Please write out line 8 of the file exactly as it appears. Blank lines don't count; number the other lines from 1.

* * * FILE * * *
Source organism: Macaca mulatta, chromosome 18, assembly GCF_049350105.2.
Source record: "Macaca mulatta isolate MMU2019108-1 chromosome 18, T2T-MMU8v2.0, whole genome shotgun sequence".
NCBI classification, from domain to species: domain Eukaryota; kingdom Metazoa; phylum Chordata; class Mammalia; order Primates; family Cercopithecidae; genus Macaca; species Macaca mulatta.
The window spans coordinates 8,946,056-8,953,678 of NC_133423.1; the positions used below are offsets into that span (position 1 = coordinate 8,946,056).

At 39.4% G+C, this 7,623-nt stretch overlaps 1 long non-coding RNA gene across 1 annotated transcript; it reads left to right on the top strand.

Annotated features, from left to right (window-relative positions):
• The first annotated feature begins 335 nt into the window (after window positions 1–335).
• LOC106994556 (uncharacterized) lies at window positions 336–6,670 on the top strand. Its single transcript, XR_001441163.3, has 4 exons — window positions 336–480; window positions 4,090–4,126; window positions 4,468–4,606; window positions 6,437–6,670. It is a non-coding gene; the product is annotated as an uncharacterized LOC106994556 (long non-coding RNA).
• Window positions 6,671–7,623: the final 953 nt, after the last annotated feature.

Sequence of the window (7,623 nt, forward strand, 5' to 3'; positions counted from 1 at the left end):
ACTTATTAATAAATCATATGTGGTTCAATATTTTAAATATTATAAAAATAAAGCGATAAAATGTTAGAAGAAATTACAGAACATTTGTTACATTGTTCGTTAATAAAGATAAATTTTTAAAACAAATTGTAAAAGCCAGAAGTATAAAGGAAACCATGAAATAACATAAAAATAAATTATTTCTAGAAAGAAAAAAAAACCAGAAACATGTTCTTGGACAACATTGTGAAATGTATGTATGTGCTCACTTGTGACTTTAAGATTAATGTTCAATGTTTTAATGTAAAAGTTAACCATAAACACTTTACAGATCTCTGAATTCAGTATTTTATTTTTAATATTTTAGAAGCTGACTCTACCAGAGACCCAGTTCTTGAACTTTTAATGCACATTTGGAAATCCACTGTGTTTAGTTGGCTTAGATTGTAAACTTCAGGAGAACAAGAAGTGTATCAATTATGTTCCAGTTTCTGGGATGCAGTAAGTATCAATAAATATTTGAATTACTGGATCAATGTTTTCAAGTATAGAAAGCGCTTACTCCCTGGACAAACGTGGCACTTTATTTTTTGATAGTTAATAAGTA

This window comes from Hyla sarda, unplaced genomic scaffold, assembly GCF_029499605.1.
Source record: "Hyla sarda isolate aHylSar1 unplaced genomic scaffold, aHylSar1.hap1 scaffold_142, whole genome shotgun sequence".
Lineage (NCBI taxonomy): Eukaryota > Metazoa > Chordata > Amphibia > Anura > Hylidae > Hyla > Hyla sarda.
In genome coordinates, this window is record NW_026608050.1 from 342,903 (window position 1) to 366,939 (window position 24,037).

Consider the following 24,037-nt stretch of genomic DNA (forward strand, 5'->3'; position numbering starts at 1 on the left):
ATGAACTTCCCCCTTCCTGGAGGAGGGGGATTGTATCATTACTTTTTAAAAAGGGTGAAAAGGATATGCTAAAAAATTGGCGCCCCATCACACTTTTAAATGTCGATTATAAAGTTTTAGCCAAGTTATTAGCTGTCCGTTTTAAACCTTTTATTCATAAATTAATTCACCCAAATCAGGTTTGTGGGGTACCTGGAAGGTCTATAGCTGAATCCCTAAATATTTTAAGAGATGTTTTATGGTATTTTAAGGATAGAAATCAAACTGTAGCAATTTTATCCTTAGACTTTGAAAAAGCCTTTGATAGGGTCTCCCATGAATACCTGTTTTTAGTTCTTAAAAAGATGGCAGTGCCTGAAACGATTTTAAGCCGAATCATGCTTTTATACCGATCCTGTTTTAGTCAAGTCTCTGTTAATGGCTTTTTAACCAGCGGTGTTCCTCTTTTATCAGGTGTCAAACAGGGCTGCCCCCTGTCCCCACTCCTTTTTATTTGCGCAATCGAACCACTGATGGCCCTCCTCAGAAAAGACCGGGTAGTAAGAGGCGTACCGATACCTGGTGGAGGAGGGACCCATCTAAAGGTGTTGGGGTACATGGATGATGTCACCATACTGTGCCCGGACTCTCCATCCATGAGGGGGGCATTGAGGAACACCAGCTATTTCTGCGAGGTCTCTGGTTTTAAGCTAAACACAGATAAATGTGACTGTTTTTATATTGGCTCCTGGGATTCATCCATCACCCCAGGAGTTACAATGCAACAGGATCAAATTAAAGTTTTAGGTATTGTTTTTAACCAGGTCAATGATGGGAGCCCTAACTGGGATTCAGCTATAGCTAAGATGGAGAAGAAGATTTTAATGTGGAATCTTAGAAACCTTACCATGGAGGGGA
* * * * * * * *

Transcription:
• LOC106994556 (uncharacterized) lies at window positions 336–6,670 on the top strand. Its single transcript, XR_001441163.3, has 4 exons — window positions 336–480; window positions 4,090–4,126; window positions 4,468–4,606; window positions 6,437–6,670. It is a non-coding gene; the product is annotated as an uncharacterized LOC106994556 (long non-coding RNA).